After nearly two years of Hong Kong’s national security law, critics condemning it seem more anxious to have their worst fears vindicated than disproved. The city was said to be plunging headlong into a cauldron of tyranny.
That has not happened, though. Instead, the status quo spanning business activity and civil institutions is better protected from disruptive strife than before.
Protesters who rejected such legislation might be taking a vital civil order for granted. Democratic societies champion such laws for themselves to help preserve their democracy.
In Washington, one morning’s mob violence at the Capitol Building has seen criminal prosecutions more than a year later. Legislators in the US Congress who expressed support for Hong Kong’s months-long protests are busily investigating their protesters while strengthening security on their own turf.
What is the reality in Hong Kong since the promulgation of the security law? Peace and order have returned to the streets and other public spaces. Public transport and other services have resumed to levels before the protests. Business confidence in Hong Kong as a global financial and commercial hub is back. Public safety has been better assured.
Nonetheless, pockets of resentment against the security law might still exist. That Hong Kong had survived until the law became necessary was the anomaly.
To some, the most striking effect of the law and the protests might be in facilitating emigration and resettlement abroad. Curiously, these foreign destinations include Singapore, where laws against protest and dissent might be more restrictive than in Hong Kong.
That a unique security law had to be designed for Hong Kong rather than having Beijing simply transfer its security laws to the city shows that “one country, two systems” is being respected. Again, this is not something protesters appreciate.
All parties agreed that Hong Kong needed a security law. It took months of sporadic incidents of violence and vandalism against private and public property, including the seat of government, before Hong Kong and Beijing moved to have such a law. Then, when it arrived, it was passed without retroactive application.
But the concern over the law will not be outdone by the facts. The law was said to doom “one country, two systems” and repudiate the 1984 Sino-British Joint Declaration. The views expressed by Beijing’s representative in Hong Kong were interpreted as new legislation already in place.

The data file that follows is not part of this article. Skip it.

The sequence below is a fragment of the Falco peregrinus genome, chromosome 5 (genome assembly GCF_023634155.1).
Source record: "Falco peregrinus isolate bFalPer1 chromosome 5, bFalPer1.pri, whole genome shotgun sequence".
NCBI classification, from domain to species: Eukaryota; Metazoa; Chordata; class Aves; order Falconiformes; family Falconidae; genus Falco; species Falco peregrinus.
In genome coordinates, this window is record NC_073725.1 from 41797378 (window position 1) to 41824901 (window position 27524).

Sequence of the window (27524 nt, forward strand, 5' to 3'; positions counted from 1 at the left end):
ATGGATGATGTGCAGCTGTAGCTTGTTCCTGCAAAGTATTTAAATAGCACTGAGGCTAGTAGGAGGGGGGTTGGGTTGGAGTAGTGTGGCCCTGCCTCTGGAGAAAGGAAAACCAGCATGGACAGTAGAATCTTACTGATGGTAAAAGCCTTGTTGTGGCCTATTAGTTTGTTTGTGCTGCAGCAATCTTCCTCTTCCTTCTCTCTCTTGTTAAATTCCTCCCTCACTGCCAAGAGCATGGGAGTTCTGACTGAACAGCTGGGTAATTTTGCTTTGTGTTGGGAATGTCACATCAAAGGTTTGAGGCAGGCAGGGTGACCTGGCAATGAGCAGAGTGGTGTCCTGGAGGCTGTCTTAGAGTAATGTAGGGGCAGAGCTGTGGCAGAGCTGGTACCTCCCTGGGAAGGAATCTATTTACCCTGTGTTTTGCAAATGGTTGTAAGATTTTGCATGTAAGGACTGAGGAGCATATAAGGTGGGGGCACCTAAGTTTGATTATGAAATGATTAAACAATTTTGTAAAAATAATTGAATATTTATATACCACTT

And there were reports that the new law would ban all protests, but there was no such provision. Some academics had only been speculating on its scope amid expectations that protests would be outlawed.
The worry about Hong Kong’s trajectory persisted after Chief Executive Carrie Lam Cheng Yuet-ngor declined to pursue another term in office and was succeeded by her de facto deputy, John Lee Ka-chiu. Several news reports portrayed him as a security tsar in Hong Kong’s further descent into authoritarianism, neglecting mention of Lee’s primary administrative role and status as a natural successor.
It is easy to forget some inconvenient realities. The concept of one country, two systems was established jointly between Beijing and Hong Kong, not Britain. The British authorities had never contemplated democracy for Hong Kong.
The national security law is consistent with Hong Kong’s Basic Law, the Constitution of the People’s Republic of China and the Sino-British Joint Declaration. Britain agreed that China would be the sole authority to determine Hong Kong’s future. The Basic Law provides for only China to interpret it and for Beijing to be ultimately responsible for Hong Kong’s security.
Despite the protests and consequent passage of the security law, Beijing and the Communist Party did not lose sight of the eventual goal of Hong Kong’s full democratisation. Universal suffrage for the Legislative Council, Executive Council and the chief executive elections was expected to be phased in from 2017 but was disrupted and delayed by the 2014 protests and subsequent demonstrations.
Hong Kong’s police exclusively enforce the laws and Hong Kong’s courts exclusively adjudicate cases in the city. Foreign judges still serve in the Court of Final Appeal, including being able to hear cases that could pertain to China’s national security.
Beijing’s official representative in Hong Kong still has no executive power, and the People’s Liberation Army Hong Kong Garrison remains in barracks. The unit has been deployed only to help clear the streets of debris left following the protests.
All of Beijing’s actions in Hong Kong have been in response to the city’s requests for such actions. Hong Kong authorities alone continue to administer Hong Kong.
Following protests against Beijing’s actions, the central government might have suspended its support for Hong Kong to give protesters an idea what full disengagement might mean. Denied mainland attention and investment, the city’s ills would have continued to fester.
A booming Shenzhen just across the water would then be a constant, tantalising reminder of what Hong Kong might have been but chose not to be. The protégé would have bested a past master well past its prime.
Instead, Beijing kept faith with Hong Kong and worked for its revival. Security considerations must now also address Hongkongers’ lingering concerns – widening inequality, rising cost of living, housing shortages and limited career prospects. Only time will tell if Beijing’s investment is effective, or even appreciated.